By Jeff White (email@example.com)
CHARLOTTESVILLE — It’s the next game on the schedule, and that makes it the biggest game on the schedule, UVa football players would tell you. Even so, their visit to Duke’s Wallace Wade Stadium is important for other reasons, the Cavaliers know.
At 12:30 p.m. Saturday, in game to be televised on the ACC Network, Virginia (4-2, 2-0) meets Coastal Division rival Duke (5-1, 1-1). The team buses pulled away from the McCue Center early Friday afternoon, and the players and coaches inside needed no reminders of the opportunities awaiting them in Durham, N.C.
In each of the Wahoos’ past two games with Duke, they were outscored 28-0 in the second half and suffered a humbling loss.
Not only do the `Hoos want to prove Saturday that they’re capable of playing well for more than a half, senior tight end Zachary Swanson said, it’s “a huge opportunity for us to take another step in the ACC … This is the determinant of whether our season goes up or down.”
That’s probably overstating things. Win or lose in Durham, UVa will have five regular-season games remaining. Still, the Cavaliers, who were picked to finish last in the Coastal, are the only team in that division without an ACC loss, and a victory Saturday would move them to the brink of bowl-eligibility.
A win would also halt, if only temporarily, the Blue Devils’ surge in a series Virginia still leads 33-32.
Duke has won two straight over UVa and five of the past six meetings. Moreover, the Cavaliers haven’t won at Wallace Wade Stadium since 2006.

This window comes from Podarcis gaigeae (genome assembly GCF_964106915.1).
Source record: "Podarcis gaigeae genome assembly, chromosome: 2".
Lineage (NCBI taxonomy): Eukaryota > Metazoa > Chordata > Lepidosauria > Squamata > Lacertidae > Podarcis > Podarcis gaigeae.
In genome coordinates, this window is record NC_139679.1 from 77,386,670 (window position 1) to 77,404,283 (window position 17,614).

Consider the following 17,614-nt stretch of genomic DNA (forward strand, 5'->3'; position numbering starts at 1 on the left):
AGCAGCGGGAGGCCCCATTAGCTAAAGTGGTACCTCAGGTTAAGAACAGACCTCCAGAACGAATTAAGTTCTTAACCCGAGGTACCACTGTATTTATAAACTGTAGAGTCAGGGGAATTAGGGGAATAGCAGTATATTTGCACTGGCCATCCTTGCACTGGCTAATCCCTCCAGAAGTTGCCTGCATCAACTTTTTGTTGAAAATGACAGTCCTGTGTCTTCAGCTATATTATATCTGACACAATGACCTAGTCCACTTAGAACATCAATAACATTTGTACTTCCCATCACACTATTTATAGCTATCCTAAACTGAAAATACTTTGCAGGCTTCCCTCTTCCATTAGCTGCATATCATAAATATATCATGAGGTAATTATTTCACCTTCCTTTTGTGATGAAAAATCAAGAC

“They’ve had our number in the past, so this year we’re definitely trying to change it,” said UVa defensive tackle David Dean, a junior from Virginia Beach.
In his seven seasons as the Blue Devils’ head coach, David Cutcliffe has transformed a program that perennially was the ACC’s weakest. Duke won the Coastal Division in 2013 and appears headed to a bowl game for the third straight season.
“Coach Cutcliffe has done a great job in recruiting his profile player,” said his UVa counterpart, Mike London. “They play a smart brand of football. They don’t try to do more than what they’re capable of. They just play good football.”
The Devils are coming off a 31-25 win over previously unbeaten Georgia Tech in Atlanta. The `Hoos were off last weekend, a welcome break for a team whose No. 1 quarterback, redshirt sophomore Greyson Lambert, sprained an ankle Sept. 20 against BYU and sat out the next two games.
Starting offensive guard Ryan Doull, a redshirt sophomore, won’t play Saturday for medical reasons, but Lambert is expected to be available, as is junior defensive lineman Mike Moore, who’s also been dealing with an ankle injury.
“We look forward to guys being able to get back,” London said. “It’s not always 100-percent health when you get to this point in the season. There are always a lot of players playing with aches, pains, issues. But having a chance to rest and kind of recuperate, you get back to being able to move around, it’s been productive for us, not only for Greyson, but a lot of other guys.”
Matt Johns, also a redshirt sophomore, has filled in capably during Lambert’s absence, and it’s not clear how the Cavaliers plan to use their quarterbacks in Durham.
“To me it doesn’t really matter,” Swanson said. “They’re both effective, they’re both completely capable of doing whatever’s asked of them.”